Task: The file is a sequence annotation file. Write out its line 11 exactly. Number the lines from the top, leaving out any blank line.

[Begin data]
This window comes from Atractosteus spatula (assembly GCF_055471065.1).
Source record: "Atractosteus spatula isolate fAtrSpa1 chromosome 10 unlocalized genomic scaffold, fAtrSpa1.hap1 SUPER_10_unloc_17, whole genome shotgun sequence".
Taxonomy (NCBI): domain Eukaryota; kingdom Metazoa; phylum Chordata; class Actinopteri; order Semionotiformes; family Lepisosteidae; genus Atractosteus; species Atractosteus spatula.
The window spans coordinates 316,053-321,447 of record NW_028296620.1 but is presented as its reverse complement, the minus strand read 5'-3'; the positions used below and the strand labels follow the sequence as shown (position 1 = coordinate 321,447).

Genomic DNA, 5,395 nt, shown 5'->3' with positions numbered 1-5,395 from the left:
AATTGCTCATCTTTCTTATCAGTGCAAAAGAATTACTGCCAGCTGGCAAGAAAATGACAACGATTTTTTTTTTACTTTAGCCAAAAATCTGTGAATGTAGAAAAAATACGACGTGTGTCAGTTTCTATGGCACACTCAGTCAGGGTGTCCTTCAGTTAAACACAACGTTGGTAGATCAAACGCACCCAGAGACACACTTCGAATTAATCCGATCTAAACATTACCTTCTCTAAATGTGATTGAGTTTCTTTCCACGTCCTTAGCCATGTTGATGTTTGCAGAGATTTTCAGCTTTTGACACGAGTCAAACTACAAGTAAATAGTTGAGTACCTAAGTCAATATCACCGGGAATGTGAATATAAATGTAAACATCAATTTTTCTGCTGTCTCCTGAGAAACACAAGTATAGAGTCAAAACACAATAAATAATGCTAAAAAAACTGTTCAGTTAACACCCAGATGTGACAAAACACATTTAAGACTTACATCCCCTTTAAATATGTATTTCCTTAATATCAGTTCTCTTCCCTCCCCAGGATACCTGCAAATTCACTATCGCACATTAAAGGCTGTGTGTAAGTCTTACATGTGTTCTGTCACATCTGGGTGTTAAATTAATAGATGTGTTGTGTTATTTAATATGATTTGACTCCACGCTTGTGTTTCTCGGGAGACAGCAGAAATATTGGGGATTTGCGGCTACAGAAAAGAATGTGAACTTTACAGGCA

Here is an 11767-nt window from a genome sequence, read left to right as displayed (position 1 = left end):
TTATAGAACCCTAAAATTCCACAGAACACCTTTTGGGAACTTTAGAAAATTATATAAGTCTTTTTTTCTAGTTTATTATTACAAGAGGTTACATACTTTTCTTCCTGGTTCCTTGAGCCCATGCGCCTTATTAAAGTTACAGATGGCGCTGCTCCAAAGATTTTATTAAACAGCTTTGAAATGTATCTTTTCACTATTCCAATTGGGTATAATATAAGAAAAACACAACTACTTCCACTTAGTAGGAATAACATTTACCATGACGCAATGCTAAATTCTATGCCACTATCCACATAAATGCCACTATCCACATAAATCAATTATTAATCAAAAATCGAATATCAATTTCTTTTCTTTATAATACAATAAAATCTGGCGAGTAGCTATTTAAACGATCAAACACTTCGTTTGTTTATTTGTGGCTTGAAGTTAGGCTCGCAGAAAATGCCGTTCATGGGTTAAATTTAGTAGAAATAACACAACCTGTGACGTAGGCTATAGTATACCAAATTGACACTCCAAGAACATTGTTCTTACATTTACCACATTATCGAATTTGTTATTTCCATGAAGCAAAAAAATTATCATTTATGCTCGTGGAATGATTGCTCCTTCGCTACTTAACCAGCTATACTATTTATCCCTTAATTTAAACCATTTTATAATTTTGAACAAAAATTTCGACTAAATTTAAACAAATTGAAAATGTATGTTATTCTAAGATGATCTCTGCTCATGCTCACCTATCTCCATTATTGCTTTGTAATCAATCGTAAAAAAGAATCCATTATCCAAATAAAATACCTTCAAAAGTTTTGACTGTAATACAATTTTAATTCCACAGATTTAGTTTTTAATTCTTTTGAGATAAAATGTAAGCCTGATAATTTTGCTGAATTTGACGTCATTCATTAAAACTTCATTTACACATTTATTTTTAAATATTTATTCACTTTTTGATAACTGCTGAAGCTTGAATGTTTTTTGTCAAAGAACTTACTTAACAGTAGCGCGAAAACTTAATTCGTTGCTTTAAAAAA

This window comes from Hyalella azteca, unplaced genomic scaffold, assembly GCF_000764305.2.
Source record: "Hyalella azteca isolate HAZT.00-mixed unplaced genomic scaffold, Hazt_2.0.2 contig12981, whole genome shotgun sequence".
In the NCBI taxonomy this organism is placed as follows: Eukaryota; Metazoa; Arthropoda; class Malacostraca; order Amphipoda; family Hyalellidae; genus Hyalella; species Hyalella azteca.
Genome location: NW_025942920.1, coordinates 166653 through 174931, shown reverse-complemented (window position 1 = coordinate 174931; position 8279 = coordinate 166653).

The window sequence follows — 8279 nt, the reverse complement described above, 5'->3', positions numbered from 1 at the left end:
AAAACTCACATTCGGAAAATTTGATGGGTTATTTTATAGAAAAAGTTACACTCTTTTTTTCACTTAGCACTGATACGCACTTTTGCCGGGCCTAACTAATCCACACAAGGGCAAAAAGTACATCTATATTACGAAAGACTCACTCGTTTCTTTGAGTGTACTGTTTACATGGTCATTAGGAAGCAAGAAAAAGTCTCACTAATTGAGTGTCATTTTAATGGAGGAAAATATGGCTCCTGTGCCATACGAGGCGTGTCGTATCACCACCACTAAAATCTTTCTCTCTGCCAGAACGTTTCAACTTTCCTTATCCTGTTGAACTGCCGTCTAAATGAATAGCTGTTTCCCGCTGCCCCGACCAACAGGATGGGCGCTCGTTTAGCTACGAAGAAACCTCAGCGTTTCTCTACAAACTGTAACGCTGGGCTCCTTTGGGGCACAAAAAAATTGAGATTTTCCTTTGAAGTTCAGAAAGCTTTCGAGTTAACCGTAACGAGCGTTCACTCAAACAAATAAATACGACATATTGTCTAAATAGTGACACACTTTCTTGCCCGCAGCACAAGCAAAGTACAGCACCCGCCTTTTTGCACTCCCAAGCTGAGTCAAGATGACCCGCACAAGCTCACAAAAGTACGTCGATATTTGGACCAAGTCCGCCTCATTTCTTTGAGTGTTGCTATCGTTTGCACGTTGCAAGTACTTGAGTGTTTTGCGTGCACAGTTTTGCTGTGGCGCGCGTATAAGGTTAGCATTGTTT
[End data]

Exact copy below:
In the NCBI taxonomy this organism is placed as follows: Eukaryota; Metazoa; Arthropoda; class Malacostraca; order Amphipoda; family Hyalellidae; genus Hyalella; species Hyalella azteca.